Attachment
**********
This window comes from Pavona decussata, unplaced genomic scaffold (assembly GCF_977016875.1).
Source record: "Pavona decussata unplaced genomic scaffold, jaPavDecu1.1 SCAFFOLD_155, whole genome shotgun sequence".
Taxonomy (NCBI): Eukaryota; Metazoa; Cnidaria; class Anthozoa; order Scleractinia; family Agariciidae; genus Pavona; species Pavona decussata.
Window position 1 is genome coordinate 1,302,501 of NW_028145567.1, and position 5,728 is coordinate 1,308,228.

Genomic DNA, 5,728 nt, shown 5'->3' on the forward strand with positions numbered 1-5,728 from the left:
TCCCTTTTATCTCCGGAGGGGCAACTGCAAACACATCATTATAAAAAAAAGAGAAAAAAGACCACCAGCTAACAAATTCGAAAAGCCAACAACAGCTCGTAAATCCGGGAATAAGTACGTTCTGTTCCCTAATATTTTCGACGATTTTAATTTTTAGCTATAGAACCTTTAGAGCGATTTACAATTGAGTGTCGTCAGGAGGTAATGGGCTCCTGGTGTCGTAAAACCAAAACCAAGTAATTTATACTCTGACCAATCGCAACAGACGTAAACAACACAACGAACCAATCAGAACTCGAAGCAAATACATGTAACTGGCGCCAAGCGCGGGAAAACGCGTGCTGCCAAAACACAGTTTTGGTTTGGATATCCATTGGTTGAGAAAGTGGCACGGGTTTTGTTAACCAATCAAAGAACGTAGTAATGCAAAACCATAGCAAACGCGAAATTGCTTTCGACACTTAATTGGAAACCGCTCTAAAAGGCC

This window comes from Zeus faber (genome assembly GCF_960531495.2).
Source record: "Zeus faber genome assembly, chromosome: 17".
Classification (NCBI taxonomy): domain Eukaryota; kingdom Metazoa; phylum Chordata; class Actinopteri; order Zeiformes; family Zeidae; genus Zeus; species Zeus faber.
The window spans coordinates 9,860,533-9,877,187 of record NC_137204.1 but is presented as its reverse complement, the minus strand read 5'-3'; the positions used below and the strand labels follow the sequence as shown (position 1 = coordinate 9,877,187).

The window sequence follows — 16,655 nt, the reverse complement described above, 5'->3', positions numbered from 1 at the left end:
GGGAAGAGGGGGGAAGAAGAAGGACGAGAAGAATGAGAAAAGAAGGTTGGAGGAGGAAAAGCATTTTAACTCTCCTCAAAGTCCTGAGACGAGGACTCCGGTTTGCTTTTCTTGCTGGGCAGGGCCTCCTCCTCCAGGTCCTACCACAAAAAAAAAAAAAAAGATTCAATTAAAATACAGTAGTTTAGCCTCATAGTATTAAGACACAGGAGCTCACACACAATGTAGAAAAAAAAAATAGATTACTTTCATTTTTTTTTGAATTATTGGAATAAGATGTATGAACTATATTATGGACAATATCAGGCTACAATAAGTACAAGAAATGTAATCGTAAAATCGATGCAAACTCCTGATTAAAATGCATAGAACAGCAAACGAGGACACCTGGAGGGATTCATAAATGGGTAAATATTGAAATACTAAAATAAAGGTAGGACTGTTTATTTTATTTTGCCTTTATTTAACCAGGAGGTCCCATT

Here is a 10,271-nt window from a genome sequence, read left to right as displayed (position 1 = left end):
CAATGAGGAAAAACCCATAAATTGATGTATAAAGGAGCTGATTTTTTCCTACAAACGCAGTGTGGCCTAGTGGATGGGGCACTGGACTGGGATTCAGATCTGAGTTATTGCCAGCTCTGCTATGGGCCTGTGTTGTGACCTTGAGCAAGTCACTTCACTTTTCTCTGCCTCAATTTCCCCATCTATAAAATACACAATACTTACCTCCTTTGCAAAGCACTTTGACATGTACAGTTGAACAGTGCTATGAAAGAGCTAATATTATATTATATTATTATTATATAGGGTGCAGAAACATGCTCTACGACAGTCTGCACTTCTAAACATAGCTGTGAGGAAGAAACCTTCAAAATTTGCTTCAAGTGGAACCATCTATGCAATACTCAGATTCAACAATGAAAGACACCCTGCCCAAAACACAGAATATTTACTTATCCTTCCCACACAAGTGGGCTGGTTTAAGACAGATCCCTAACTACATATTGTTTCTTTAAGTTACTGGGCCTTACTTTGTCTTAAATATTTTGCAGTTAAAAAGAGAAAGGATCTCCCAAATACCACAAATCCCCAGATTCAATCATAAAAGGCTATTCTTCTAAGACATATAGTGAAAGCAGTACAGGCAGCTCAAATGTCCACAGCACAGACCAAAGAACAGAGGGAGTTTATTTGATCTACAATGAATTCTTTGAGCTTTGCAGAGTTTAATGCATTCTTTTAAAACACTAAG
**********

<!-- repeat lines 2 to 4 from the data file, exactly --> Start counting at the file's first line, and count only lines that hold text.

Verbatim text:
Source record: "Pavona decussata unplaced genomic scaffold, jaPavDecu1.1 SCAFFOLD_155, whole genome shotgun sequence".
Taxonomy (NCBI): Eukaryota; Metazoa; Cnidaria; class Anthozoa; order Scleractinia; family Agariciidae; genus Pavona; species Pavona decussata.
Window position 1 is genome coordinate 1,302,501 of NW_028145567.1, and position 5,728 is coordinate 1,308,228.